To target 10 million farmers practicing climate-smart agriculture in the next five to seven years.


Photo credit: CIMMYT

A new stress-tolerant maize variety compared in Zimbabwe. CIMMYT/Johnson Siamachira

Target for 10 million more climate-smart farmers in southern Africa amid rising cost of El Niño

El Niño may have passed, but food security in southern Africa will continue to deteriorate until next year, as farmers struggle to find the resources to rebuild their livelihoods. Currently, around 30 million people in southern Africa require food aid, expected to rise to 50 million people by the end of February 2017.

Two Zimbabwe-based scientists from the International Maize and Wheat Improvement Center (CIMMYT) highlighted predictions that El Niño will become more frequent and severe under climate change, and that heat stress will reduce maize yields in southern Africa by 2050. Research centers, development agencies and governments must work together to respond to climate predictions before food crises develop, they said.

Drought in southern Africa during El Niño. CIMMYT/GIS Lab –×258.png

Q: What do climate predictions say and how do they inform CIMMYT’s work?
We identified that heat stress is going to become a more important issue for maize in southern Zimbabwe, and southern Africa generally.Jill Cairns: Using climate projections we identified what future maize growing environments are going to be like, what traits will be needed for these environments and where the hotspots of vulnerability will be in terms of maize production.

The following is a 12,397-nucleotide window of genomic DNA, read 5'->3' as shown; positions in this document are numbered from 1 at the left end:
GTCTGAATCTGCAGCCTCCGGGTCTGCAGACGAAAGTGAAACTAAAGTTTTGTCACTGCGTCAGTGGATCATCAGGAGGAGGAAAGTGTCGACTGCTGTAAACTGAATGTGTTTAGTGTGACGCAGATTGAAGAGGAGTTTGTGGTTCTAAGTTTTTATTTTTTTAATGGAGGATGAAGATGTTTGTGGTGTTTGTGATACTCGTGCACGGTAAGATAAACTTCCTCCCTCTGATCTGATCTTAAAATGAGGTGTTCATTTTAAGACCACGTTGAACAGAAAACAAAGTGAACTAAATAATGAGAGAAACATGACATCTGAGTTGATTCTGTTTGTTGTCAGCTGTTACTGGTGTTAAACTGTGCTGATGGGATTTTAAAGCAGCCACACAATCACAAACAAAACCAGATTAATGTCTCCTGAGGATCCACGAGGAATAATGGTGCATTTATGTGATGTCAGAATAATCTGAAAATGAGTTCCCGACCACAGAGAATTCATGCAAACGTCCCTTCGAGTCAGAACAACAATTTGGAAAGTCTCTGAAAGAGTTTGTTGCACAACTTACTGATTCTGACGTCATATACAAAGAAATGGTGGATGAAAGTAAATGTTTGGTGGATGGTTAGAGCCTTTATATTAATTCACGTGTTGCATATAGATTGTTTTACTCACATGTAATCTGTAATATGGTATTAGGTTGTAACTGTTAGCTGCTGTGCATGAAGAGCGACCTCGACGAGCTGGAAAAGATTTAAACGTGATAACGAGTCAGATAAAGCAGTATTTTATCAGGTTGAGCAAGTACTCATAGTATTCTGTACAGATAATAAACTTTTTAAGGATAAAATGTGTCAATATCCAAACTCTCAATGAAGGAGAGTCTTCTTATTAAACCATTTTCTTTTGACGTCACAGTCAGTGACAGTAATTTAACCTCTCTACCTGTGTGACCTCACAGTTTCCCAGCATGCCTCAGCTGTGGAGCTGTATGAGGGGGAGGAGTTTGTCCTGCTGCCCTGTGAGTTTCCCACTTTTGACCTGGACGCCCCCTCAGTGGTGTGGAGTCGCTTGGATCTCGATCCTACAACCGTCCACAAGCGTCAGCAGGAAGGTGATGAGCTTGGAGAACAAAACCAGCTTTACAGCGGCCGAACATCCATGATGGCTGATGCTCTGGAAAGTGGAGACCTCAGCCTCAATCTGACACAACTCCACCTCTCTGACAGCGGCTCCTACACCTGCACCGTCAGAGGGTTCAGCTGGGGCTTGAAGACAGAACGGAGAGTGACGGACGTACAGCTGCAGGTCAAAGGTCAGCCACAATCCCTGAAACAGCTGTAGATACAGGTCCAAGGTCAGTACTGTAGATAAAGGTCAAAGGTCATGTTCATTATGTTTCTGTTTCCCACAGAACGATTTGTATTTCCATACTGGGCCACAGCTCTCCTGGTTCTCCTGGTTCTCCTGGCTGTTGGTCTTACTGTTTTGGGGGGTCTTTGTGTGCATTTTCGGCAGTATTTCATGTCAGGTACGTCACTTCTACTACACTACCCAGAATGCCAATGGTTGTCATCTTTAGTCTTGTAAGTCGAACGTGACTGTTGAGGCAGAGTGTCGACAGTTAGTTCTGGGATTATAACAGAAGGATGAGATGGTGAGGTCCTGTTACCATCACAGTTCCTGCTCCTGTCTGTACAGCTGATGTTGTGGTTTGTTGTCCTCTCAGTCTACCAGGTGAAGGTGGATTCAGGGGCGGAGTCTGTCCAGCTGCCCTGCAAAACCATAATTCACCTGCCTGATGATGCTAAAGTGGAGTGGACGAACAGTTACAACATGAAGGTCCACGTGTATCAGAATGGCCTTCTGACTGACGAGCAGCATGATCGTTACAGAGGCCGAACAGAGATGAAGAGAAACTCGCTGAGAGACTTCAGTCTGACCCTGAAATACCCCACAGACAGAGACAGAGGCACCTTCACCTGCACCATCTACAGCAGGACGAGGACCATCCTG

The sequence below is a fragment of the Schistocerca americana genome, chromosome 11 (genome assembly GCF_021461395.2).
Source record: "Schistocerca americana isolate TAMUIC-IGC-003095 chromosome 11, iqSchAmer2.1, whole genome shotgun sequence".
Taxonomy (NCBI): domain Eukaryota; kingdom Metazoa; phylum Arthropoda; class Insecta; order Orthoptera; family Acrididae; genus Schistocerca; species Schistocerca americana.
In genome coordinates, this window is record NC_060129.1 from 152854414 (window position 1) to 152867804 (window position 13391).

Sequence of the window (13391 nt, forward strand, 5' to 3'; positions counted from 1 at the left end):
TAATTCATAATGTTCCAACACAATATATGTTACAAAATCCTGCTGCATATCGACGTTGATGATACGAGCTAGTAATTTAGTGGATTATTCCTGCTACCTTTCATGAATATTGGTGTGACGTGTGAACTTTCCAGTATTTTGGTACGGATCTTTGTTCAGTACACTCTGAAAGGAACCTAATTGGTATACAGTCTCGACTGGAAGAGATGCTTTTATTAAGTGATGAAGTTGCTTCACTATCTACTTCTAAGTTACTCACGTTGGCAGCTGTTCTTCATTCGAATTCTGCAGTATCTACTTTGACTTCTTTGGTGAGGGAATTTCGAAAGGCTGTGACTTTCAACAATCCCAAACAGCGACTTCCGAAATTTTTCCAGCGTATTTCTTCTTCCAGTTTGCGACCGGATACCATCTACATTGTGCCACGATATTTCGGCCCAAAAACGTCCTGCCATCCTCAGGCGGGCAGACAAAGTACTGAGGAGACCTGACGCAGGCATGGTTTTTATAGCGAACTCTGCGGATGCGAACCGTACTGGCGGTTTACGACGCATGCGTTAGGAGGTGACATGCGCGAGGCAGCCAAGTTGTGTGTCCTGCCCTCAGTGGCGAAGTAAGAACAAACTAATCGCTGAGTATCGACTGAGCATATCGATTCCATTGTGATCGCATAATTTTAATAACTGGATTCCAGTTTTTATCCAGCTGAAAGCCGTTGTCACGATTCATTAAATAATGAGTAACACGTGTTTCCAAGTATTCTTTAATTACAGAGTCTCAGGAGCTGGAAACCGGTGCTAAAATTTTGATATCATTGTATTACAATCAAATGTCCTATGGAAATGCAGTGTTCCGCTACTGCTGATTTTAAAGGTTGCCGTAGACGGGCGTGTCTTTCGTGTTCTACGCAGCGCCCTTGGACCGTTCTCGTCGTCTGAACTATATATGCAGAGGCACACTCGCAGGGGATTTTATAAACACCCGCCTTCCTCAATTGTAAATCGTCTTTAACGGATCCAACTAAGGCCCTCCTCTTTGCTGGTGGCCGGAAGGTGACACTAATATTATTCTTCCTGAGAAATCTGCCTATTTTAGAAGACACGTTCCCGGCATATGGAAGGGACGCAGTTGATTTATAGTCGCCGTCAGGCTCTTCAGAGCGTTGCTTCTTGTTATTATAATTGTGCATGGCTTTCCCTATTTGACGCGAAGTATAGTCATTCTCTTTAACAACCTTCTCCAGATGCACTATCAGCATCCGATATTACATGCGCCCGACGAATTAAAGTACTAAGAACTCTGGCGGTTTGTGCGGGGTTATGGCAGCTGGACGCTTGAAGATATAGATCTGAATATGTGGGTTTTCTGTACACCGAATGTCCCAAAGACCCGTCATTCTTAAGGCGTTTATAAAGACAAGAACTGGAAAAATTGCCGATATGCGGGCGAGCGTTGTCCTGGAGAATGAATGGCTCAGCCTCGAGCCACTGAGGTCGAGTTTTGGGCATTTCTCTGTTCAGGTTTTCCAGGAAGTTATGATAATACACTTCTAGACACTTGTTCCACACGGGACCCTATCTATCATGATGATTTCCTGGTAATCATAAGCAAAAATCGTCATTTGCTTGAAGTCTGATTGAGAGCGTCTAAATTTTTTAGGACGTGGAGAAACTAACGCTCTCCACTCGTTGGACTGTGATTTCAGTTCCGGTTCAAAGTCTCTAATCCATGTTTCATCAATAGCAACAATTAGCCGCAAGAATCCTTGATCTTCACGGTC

Previously we had no heat screening in the whole of Africa for maize breeding, and four years ago we set up heat screening networks. Through that we are starting to get maize varieties that do well under heat and drought.

Read the full article: CIMMYT

Author: Willem Van Cotthem

Honorary Professor of Botany, University of Ghent (Belgium). Scientific Consultant for Desertification and Sustainable Development.

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